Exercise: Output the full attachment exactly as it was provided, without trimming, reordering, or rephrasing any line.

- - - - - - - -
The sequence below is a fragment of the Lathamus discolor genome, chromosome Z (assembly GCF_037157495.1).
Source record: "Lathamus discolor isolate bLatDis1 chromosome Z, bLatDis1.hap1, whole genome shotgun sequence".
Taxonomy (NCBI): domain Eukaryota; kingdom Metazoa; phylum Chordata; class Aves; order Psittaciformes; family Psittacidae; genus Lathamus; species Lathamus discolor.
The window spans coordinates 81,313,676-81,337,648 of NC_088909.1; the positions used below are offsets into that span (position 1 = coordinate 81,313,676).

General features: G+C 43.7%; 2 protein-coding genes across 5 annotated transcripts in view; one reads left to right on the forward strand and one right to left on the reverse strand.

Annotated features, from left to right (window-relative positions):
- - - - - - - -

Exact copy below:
The sequence below is a fragment of the Lathamus discolor genome, chromosome Z (assembly GCF_037157495.1).
Source record: "Lathamus discolor isolate bLatDis1 chromosome Z, bLatDis1.hap1, whole genome shotgun sequence".
Taxonomy (NCBI): domain Eukaryota; kingdom Metazoa; phylum Chordata; class Aves; order Psittaciformes; family Psittacidae; genus Lathamus; species Lathamus discolor.
The window spans coordinates 81,313,676-81,337,648 of NC_088909.1; the positions used below are offsets into that span (position 1 = coordinate 81,313,676).

General features: G+C 43.7%; 2 protein-coding genes across 5 annotated transcripts in view; one reads left to right on the forward strand and one right to left on the reverse strand.

Annotated features, from left to right (window-relative positions):